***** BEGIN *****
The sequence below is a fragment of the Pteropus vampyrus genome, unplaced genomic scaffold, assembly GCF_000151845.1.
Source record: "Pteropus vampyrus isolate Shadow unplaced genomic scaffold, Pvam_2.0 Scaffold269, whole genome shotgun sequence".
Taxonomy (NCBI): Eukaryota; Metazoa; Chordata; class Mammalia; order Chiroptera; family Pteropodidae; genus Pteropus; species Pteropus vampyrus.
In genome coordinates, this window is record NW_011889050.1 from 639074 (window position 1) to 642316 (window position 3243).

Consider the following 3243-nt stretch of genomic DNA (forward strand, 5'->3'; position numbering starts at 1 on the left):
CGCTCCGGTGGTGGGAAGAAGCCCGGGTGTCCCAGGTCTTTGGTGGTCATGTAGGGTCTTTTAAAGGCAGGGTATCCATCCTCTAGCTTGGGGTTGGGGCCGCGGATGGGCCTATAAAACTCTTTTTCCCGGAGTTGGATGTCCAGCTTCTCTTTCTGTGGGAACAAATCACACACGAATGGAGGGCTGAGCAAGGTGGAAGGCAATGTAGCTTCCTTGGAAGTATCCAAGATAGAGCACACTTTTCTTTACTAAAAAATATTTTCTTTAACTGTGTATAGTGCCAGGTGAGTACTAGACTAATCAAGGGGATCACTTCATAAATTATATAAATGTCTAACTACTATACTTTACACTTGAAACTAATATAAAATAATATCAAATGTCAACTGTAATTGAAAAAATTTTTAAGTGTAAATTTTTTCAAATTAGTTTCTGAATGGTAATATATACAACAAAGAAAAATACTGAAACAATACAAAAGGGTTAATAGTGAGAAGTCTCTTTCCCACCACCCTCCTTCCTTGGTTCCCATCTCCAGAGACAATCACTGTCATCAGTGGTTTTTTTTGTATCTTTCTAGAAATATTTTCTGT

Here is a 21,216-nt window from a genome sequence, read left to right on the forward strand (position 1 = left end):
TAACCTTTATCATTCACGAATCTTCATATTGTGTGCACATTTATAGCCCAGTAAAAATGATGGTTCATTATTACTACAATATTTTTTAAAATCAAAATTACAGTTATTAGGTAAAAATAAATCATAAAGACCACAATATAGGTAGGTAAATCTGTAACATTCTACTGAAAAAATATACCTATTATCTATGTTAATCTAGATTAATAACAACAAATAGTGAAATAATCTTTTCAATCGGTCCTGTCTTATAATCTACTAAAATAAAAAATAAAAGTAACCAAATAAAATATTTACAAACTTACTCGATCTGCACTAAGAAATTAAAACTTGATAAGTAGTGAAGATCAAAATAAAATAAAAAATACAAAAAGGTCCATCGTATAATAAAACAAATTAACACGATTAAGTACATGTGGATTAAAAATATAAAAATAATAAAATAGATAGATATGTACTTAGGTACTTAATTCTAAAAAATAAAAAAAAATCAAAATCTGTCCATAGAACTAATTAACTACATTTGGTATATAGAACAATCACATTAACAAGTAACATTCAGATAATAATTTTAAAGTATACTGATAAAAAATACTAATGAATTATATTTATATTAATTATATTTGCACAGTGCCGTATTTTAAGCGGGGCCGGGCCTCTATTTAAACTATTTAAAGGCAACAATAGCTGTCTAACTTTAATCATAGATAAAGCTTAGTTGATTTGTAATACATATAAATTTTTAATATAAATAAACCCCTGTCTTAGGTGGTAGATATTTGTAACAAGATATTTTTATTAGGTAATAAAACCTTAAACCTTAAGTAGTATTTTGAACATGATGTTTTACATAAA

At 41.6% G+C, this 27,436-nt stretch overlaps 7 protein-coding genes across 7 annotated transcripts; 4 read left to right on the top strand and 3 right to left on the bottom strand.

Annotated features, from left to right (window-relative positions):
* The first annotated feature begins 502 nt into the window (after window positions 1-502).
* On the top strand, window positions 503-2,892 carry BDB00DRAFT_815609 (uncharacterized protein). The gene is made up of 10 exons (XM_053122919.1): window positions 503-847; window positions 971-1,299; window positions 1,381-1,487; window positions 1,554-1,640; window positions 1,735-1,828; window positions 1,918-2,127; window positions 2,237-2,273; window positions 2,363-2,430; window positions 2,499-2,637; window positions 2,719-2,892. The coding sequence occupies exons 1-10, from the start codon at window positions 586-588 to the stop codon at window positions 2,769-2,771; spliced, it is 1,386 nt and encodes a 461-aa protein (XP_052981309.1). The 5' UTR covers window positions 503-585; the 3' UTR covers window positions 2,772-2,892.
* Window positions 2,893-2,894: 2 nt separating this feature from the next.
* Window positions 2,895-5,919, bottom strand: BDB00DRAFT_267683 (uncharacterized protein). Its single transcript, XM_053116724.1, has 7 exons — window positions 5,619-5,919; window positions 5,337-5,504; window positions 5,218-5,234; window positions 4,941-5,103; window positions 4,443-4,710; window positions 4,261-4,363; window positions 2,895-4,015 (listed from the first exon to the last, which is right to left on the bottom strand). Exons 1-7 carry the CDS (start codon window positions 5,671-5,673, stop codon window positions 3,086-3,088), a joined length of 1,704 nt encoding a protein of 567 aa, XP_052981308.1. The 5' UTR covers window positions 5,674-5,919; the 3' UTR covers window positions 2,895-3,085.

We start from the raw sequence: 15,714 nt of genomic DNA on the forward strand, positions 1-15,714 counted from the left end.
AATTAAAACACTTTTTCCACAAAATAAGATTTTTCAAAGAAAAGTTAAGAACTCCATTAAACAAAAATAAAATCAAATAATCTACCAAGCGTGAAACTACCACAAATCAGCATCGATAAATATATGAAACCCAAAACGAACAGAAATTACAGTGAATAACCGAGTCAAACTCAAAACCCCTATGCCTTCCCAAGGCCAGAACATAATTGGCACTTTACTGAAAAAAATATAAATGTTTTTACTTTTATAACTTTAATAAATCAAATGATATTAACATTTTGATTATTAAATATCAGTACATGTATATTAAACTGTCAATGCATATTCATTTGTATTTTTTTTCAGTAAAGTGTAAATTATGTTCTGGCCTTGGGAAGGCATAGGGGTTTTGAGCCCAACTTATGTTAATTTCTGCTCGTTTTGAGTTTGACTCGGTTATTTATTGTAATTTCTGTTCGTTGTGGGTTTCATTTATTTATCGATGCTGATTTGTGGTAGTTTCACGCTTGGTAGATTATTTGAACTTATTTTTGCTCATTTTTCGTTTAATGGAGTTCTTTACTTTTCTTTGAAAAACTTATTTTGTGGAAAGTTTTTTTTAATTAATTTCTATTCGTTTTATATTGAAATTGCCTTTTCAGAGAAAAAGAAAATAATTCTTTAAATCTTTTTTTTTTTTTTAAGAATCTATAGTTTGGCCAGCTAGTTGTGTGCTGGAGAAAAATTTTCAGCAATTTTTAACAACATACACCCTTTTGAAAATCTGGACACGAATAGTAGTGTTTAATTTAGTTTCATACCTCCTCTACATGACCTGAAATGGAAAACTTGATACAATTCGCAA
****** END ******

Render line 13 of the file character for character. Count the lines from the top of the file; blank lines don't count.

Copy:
* Window positions 2,893-2,894: 2 nt separating this feature from the next.